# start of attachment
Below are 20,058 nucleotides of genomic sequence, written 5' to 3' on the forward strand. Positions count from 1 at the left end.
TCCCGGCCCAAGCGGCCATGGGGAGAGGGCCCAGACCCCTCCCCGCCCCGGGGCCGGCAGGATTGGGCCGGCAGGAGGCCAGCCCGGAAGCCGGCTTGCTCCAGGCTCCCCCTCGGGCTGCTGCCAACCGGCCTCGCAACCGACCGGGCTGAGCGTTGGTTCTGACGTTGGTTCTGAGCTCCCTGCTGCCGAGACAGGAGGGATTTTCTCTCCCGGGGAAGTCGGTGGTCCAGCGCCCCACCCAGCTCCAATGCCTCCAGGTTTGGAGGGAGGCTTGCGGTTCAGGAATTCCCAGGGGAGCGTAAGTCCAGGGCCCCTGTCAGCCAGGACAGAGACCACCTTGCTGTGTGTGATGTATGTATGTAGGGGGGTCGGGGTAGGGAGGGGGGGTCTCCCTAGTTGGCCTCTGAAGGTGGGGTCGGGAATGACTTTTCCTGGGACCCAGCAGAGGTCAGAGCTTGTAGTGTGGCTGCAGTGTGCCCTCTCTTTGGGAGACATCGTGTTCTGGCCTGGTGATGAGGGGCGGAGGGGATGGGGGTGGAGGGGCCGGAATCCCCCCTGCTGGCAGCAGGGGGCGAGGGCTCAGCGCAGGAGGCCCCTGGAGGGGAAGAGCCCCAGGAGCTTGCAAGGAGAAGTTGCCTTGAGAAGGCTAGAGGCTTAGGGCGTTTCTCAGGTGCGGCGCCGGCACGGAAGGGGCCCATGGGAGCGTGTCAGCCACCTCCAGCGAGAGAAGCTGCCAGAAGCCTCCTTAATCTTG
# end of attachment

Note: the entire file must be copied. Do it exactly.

Below are 20,058 nucleotides of genomic sequence, written 5' to 3' on the forward strand. Positions count from 1 at the left end.
TCCCGGCCCAAGCGGCCATGGGGAGAGGGCCCAGACCCCTCCCCGCCCCGGGGCCGGCAGGATTGGGCCGGCAGGAGGCCAGCCCGGAAGCCGGCTTGCTCCAGGCTCCCCCTCGGGCTGCTGCCAACCGGCCTCGCAACCGACCGGGCTGAGCGTTGGTTCTGACGTTGGTTCTGAGCTCCCTGCTGCCGAGACAGGAGGGATTTTCTCTCCCGGGGAAGTCGGTGGTCCAGCGCCCCACCCAGCTCCAATGCCTCCAGGTTTGGAGGGAGGCTTGCGGTTCAGGAATTCCCAGGGGAGCGTAAGTCCAGGGCCCCTGTCAGCCAGGACAGAGACCACCTTGCTGTGTGTGATGTATGTATGTAGGGGGGTCGGGGTAGGGAGGGGGGGTCTCCCTAGTTGGCCTCTGAAGGTGGGGTCGGGAATGACTTTTCCTGGGACCCAGCAGAGGTCAGAGCTTGTAGTGTGGCTGCAGTGTGCCCTCTCTTTGGGAGACATCGTGTTCTGGCCTGGTGATGAGGGGCGGAGGGGATGGGGGTGGAGGGGCCGGAATCCCCCCTGCTGGCAGCAGGGGGCGAGGGCTCAGCGCAGGAGGCCCCTGGAGGGGAAGAGCCCCAGGAGCTTGCAAGGAGAAGTTGCCTTGAGAAGGCTAGAGGCTTAGGGCGTTTCTCAGGTGCGGCGCCGGCACGGAAGGGGCCCATGGGAGCGTGTCAGCCACCTCCAGCGAGAGAAGCTGCCAGAAGCCTCCTTAATCTTG